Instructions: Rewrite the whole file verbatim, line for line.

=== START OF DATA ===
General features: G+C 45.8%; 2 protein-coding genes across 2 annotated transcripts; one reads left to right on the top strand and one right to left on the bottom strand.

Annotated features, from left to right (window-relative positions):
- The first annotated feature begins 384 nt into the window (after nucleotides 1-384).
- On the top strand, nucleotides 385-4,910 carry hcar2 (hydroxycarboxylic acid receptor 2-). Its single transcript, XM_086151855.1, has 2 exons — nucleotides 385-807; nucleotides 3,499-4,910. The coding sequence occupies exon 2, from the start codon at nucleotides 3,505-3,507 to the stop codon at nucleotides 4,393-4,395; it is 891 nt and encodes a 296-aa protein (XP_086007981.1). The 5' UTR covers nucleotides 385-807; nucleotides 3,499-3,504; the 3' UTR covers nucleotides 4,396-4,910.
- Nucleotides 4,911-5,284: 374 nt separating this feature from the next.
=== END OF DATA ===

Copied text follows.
General features: G+C 45.8%; 2 protein-coding genes across 2 annotated transcripts; one reads left to right on the top strand and one right to left on the bottom strand.

Annotated features, from left to right (window-relative positions):
- The first annotated feature begins 384 nt into the window (after nucleotides 1-384).
- On the top strand, nucleotides 385-4,910 carry hcar2 (hydroxycarboxylic acid receptor 2-). Its single transcript, XM_086151855.1, has 2 exons — nucleotides 385-807; nucleotides 3,499-4,910. The coding sequence occupies exon 2, from the start codon at nucleotides 3,505-3,507 to the stop codon at nucleotides 4,393-4,395; it is 891 nt and encodes a 296-aa protein (XP_086007981.1). The 5' UTR covers nucleotides 385-807; nucleotides 3,499-3,504; the 3' UTR covers nucleotides 4,396-4,910.
- Nucleotides 4,911-5,284: 374 nt separating this feature from the next.